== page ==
He pursued her until she felt the same about him — but that still left her father. Tom Lantos, a Hungarian Jew, hadn't escaped a Nazi labor camp in 1944 and scraped together a new life in San Francisco just to see his princess with some shiftless punk, which Lantos made clear with all the formidable passion that would later mark his nearly thirty-year career in Congress. While their relationship survived his wrath, there was another complication. Annette, following in the footsteps of her mother, converted to Mormonism after experiencing an overwhelming feeling one night that the religion had the power of truth, and she would only marry someone who shared her faith.

Timber had always been a spiritual person, one who believed in divine order, but he'd never had a formal religion. Furthermore, to his friends and family, the rigid belief structures and conservative nature of the Church of Jesus Christ of Latter-day Saints seemed at odds with his and Annette's open-minded attitudes and political liberalism.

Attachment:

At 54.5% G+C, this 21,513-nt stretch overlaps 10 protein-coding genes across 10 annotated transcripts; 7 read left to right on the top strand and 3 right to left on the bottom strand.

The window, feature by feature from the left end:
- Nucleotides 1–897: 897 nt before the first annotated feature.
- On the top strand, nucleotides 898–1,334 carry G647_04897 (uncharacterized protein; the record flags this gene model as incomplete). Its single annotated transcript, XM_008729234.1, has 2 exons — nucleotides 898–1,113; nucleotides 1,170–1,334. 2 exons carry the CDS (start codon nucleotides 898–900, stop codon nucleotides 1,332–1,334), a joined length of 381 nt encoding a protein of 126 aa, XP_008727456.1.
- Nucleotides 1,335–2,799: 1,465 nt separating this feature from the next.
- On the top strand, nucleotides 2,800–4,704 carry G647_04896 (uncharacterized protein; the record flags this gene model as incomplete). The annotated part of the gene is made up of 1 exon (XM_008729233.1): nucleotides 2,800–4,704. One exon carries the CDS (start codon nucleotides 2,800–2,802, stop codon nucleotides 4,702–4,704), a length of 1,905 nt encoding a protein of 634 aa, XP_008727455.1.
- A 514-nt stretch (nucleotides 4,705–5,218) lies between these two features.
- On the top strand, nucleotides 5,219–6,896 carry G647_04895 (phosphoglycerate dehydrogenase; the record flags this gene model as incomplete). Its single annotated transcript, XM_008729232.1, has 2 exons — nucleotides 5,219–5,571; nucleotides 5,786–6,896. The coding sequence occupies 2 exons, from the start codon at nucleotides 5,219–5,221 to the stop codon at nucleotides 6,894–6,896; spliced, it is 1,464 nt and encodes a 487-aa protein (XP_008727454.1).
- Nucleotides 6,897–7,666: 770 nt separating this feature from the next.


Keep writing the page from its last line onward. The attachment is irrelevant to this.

"I don't know whether he would have become a Mormon if he had not fallen so deeply for Annette," says his mother. "Though he gave it a tremendous amount of thought. It was not a quick decision."

The Mormon church at first didn't seem like a great fit for him, adds his brother Justin. "I think it fit his needs. But I think in some ways, he was conflicted in his needs. Being such a rational person, it was difficult for him to make that change. He had one urge to find a spiritual practice in his life. He had another innate predilection for rationality."

Despite other people's questions, Timber forswore his few vices and delved headlong into Mormonism. That led the way to the wedding chapel — or, more precisely, the Washington, D.C., Mormon temple, the nearest to Yale — where, in March 1978, the two were sealed together for time and all eternity. Annette took Timber's last name as well as that of her maternal grandfather, Sebastian Tillemann, who was killed in the Holocaust.